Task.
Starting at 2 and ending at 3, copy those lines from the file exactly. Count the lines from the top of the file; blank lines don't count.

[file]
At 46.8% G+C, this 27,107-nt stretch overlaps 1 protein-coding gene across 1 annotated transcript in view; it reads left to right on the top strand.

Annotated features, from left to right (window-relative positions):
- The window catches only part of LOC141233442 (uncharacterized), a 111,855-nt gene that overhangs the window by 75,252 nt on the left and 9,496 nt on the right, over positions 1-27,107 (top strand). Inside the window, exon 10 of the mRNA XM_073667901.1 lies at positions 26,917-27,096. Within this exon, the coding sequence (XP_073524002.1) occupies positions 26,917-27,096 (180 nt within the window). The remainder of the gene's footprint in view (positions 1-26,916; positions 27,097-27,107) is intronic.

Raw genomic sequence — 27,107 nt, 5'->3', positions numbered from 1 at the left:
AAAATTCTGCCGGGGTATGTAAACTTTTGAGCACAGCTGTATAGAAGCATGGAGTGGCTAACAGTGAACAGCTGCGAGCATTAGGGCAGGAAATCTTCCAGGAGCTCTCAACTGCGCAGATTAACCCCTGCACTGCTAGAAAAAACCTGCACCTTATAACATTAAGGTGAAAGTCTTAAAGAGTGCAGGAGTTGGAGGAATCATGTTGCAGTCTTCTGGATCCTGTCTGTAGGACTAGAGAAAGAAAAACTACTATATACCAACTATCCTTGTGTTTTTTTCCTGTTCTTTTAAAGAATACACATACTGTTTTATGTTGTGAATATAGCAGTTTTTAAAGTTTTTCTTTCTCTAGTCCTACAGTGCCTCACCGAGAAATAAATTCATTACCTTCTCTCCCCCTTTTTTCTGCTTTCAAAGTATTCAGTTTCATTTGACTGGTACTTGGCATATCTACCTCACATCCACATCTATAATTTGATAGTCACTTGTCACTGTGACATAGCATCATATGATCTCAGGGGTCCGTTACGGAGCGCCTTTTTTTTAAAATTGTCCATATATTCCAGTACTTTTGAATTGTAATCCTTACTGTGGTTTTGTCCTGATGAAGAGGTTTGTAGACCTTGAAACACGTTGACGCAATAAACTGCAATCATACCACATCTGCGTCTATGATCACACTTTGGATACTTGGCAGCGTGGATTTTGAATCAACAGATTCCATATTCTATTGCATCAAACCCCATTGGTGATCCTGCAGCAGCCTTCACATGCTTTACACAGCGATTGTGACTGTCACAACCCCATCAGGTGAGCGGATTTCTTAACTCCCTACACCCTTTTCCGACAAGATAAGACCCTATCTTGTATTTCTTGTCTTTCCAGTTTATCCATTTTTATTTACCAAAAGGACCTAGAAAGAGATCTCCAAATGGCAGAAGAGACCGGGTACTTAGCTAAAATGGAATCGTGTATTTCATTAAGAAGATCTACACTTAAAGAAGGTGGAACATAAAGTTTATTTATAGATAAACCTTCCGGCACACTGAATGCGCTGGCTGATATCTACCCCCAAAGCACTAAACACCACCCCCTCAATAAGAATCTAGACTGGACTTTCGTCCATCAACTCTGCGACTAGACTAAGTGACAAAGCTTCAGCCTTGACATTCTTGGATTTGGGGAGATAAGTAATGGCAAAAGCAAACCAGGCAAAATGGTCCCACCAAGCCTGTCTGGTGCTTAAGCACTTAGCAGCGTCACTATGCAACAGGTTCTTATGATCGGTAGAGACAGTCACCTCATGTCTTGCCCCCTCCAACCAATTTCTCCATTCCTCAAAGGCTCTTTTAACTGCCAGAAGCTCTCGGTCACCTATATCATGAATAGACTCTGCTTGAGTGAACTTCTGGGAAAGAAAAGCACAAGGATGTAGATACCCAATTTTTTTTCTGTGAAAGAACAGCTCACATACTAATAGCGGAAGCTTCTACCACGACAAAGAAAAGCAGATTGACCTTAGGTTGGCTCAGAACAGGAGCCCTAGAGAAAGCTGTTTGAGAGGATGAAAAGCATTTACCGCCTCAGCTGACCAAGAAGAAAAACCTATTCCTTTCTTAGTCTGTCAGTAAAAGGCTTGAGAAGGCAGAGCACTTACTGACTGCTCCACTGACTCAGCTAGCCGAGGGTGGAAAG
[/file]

Annotated features, from left to right (window-relative positions):
- The window catches only part of LOC141233442 (uncharacterized), a 111,855-nt gene that overhangs the window by 75,252 nt on the left and 9,496 nt on the right, over positions 1-27,107 (top strand). Inside the window, exon 10 of the mRNA XM_073667901.1 lies at positions 26,917-27,096. Within this exon, the coding sequence (XP_073524002.1) occupies positions 26,917-27,096 (180 nt within the window). The remainder of the gene's footprint in view (positions 1-26,916; positions 27,097-27,107) is intronic.